Will your appearance at Politics and Prose be shown on CSPAN? I ask because I’m thinking of cancelling my cable this month, and I won’t if there’s a chance you’ll be on next month.

  18. Joe Code says:

    Don’t suppose I could convince you to make a stop at Bookends in Ridgewood, NJ on you way home from Toronto? (I couldn’t get to NYC when you were there.) 😉

  19. Pam Isherwood says:

    On UK vs US editions – the UK version is paperback only, published by Jonathan Cape/Random House. They must think all brits are too poor to prefer the real thing. How will the wrap-around cover work? And how will the paperback survive long enough to give it to my grandchildren?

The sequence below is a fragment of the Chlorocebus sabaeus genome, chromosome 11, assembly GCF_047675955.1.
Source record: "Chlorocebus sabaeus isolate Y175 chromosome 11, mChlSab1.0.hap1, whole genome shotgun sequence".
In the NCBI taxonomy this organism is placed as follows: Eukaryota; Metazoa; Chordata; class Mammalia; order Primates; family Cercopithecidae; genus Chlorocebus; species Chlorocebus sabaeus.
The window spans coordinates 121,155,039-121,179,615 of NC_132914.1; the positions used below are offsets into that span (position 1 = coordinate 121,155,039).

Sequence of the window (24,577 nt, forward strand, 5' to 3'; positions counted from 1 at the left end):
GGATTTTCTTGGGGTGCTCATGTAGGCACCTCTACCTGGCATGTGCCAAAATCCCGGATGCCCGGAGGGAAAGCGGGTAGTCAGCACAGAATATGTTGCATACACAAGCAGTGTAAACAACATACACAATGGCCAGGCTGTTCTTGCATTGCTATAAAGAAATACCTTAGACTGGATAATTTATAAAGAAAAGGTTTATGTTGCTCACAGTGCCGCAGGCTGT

20. Duncan says:

    Pam — have it rebound. In leather. Rich Corinthian leather, perhaps. 😎

  21. brynn says:

    London and Paris?

    Could you add Dublin??? 😉

  22. Pam Isherwood says:

    I’m vegetarian. So I will have to keep illegally importing US copies.

  23. Shmuel says:

    Washington DC on Yom Kippur. Not quite as disturbing as the name of their football team, but close. Or maybe all the Yids will come and break their fast at the bookstore!

  24. jen says:

    Looking forward to the Austin stop. Heard that you’re also stopping at Bookwoman on Monday?

    And, re the map: How sad for those of us in the U.S. that instead of also laying claim to the title, “the country with health care,” we can merely confess to be living in another of those countries with an illegitimately elected president.

  25. LondonBoy says: